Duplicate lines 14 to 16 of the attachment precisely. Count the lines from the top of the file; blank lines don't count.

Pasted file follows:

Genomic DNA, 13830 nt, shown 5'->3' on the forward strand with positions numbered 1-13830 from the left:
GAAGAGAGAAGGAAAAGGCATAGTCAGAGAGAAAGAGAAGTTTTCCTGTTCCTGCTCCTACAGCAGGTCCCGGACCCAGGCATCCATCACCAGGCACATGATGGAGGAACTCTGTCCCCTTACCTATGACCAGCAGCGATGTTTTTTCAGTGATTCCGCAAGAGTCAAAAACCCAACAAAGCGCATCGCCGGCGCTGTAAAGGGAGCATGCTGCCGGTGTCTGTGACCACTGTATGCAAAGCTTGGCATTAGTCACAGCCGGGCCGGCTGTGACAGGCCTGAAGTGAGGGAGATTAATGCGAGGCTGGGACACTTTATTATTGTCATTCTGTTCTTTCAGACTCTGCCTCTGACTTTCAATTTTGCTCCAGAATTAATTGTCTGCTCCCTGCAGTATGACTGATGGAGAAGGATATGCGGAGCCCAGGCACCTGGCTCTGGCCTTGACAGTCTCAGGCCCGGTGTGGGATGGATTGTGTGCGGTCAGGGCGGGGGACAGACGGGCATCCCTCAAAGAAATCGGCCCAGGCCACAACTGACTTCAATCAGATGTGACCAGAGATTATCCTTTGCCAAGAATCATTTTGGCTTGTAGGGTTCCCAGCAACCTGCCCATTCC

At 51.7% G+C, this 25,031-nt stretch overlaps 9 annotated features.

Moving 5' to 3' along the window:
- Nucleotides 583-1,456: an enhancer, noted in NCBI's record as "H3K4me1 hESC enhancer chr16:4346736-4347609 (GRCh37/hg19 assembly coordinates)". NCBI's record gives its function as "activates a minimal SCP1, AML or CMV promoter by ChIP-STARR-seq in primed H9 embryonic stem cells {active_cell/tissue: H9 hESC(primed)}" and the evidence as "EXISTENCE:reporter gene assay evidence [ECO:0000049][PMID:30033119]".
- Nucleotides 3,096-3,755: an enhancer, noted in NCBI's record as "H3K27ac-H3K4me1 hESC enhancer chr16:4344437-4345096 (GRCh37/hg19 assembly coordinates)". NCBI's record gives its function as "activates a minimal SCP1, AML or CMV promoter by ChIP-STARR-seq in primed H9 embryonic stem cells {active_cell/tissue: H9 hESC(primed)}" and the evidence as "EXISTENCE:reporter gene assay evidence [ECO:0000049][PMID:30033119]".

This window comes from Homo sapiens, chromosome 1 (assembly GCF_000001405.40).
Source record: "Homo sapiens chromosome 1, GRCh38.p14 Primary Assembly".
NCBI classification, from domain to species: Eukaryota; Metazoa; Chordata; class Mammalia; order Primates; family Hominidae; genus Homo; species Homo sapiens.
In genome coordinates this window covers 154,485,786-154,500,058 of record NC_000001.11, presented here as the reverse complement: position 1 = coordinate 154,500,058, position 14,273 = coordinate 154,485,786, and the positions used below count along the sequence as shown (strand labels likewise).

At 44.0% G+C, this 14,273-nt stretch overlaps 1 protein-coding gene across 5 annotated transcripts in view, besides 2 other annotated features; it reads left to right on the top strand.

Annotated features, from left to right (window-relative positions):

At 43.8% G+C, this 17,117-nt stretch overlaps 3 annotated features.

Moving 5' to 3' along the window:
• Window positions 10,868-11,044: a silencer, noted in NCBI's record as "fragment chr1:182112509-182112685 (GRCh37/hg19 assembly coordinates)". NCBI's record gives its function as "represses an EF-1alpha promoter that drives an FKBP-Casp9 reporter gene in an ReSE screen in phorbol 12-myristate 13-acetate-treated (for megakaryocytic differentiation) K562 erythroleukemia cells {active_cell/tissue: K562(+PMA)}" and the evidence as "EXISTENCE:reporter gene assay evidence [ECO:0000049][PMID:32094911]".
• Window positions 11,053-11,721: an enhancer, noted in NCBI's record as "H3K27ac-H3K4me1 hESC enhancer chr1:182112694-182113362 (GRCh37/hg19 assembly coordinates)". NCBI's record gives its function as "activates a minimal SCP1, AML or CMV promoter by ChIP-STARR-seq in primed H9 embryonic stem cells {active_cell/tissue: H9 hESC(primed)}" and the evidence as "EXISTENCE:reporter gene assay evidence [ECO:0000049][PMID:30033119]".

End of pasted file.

Moving 5' to 3' along the window:
• Window positions 10,868-11,044: a silencer, noted in NCBI's record as "fragment chr1:182112509-182112685 (GRCh37/hg19 assembly coordinates)". NCBI's record gives its function as "represses an EF-1alpha promoter that drives an FKBP-Casp9 reporter gene in an ReSE screen in phorbol 12-myristate 13-acetate-treated (for megakaryocytic differentiation) K562 erythroleukemia cells {active_cell/tissue: K562(+PMA)}" and the evidence as "EXISTENCE:reporter gene assay evidence [ECO:0000049][PMID:32094911]".
• Window positions 11,053-11,721: an enhancer, noted in NCBI's record as "H3K27ac-H3K4me1 hESC enhancer chr1:182112694-182113362 (GRCh37/hg19 assembly coordinates)". NCBI's record gives its function as "activates a minimal SCP1, AML or CMV promoter by ChIP-STARR-seq in primed H9 embryonic stem cells {active_cell/tissue: H9 hESC(primed)}" and the evidence as "EXISTENCE:reporter gene assay evidence [ECO:0000049][PMID:30033119]".